It’s hard to find any solid info on this because most time you research valve lash it turns up people’s suggestions for what to set. But I was watching a briggs seminar on you tube and the presenter went into a lot of detail about offsetting the exhaust and intake valves by setting the lash about 0.006" difference. He suggested 0.002 on the exhaust and 0.008 on the intake. It’s winter right now so I can’t really test this but I believe this is to separate the two strokes…
What became more confusing (and honestly seemed like he misspoke) is the other well known briggs guy actually said it is 0.002 on the intake and 0.008 on the exhaust. Any one have any idea what I’m going on about, looking for some clarification.
One of the interviews might have been with David Klaus on Kartpulse live?
There does seem to be varying opinions on lash setting, as low as zero I’ve read.
Perhaps someone can post results from testing…
David Claus was the second one I mentioned. I’ll link to the seminar. I just rewatched it, and it’s pretty convincing as far as the benefits go. Basically by reducing the overlap of exhaust/intake it’s giving more power in lower rpms.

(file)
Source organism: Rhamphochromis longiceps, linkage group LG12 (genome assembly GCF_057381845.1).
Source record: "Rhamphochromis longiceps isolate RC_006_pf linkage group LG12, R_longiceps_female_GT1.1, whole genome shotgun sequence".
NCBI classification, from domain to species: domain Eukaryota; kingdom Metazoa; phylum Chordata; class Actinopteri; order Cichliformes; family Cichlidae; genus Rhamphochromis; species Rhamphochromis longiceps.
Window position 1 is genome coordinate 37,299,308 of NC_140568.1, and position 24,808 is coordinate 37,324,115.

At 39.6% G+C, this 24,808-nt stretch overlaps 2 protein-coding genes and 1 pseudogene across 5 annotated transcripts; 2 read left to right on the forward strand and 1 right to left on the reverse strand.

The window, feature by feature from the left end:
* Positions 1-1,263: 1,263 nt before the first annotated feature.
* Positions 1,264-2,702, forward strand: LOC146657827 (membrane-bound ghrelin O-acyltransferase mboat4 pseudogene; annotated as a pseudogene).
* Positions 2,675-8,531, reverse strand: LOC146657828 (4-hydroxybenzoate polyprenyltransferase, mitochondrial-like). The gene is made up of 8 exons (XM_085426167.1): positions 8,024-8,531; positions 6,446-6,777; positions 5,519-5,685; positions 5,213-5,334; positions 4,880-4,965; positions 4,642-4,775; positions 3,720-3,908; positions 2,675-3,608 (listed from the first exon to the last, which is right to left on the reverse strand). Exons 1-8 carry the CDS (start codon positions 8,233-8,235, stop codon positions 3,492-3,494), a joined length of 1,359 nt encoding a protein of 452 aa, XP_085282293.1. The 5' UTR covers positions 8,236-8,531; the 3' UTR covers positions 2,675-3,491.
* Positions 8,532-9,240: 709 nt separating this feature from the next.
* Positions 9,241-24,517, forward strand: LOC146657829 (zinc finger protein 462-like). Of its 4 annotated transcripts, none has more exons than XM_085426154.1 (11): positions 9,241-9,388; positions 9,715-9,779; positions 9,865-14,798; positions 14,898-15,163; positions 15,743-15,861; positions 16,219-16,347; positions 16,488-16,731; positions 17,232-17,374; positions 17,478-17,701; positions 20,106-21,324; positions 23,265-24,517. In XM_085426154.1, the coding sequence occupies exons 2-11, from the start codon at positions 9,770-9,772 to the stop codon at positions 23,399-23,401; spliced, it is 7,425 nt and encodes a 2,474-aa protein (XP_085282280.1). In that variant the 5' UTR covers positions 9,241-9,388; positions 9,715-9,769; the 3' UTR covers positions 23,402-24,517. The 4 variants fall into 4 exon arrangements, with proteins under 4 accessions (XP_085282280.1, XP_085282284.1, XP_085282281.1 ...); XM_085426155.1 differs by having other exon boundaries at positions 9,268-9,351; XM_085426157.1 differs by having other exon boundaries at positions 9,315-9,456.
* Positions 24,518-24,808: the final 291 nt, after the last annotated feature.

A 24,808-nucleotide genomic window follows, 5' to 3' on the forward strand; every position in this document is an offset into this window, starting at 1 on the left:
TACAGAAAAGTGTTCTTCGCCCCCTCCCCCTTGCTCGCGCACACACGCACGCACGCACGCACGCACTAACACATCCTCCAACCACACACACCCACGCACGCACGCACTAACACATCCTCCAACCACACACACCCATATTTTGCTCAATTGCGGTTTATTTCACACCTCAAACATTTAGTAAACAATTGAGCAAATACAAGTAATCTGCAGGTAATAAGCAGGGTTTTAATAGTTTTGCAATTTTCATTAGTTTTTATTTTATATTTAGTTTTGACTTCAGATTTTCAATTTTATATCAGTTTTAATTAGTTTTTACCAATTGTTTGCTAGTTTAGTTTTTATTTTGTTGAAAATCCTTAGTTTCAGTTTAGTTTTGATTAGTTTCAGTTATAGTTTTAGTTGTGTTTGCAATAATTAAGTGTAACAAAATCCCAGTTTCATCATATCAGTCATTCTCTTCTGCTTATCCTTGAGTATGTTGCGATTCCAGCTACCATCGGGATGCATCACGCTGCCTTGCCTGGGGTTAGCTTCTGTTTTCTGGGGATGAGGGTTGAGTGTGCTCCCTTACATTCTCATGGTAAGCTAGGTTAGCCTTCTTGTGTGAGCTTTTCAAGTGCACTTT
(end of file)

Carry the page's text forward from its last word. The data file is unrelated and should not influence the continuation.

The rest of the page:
That’s the section he discusses it in.
Cams are voodoo and always will be
He is talking about effectively altering cam timing a little by changing the lash.
First thing I would do was worry about reliability - making sure your valves are fully closed and not too loose either. I think the tuning would only be a benefit if you are in podium vicinity and have a pretty good handle on some other stuff first.
What do you mean by affecting the reliability? Do you mean permanently harming the engine/valves? He made it seem like a relatively safe parameter to play around with.
I mean I’d be tempted to just leave them set in a safe range and not fool with them unless you are a consistent front runner.
That is not meant to be an insult to your driving or anything. Just the valve adjustment as tuning wouldn’t be a high priority for me.
I tried exactly what he said on a test day and saw no difference in times. It was on a track that has a good mix of slow and fast corners and long straights.
One thing to keep in mind with any 206 advice is it may be for another slide or ignition than what we are running.
I want to say that whole segment was geared towards a kid class - but not sure.
Just set it at the recommended 0 to .002 lash and go race. Y’all put too much thought into stuff that isn’t going to make you a lick of difference on the track.
I don’t disagree with keeping it simple, but at the same time the recommendation from Briggs has varied over time. I think that’s partly why roller are asking the question.
Yeah at times it seemed like some of it was geared towards green slide but other times not. He made the general statement that the engines like to be really rich in the low rpms for example.
I’m guessing that is because there it no accelerator pump. Running rich helps with that initial rush of air & drop of vacuum.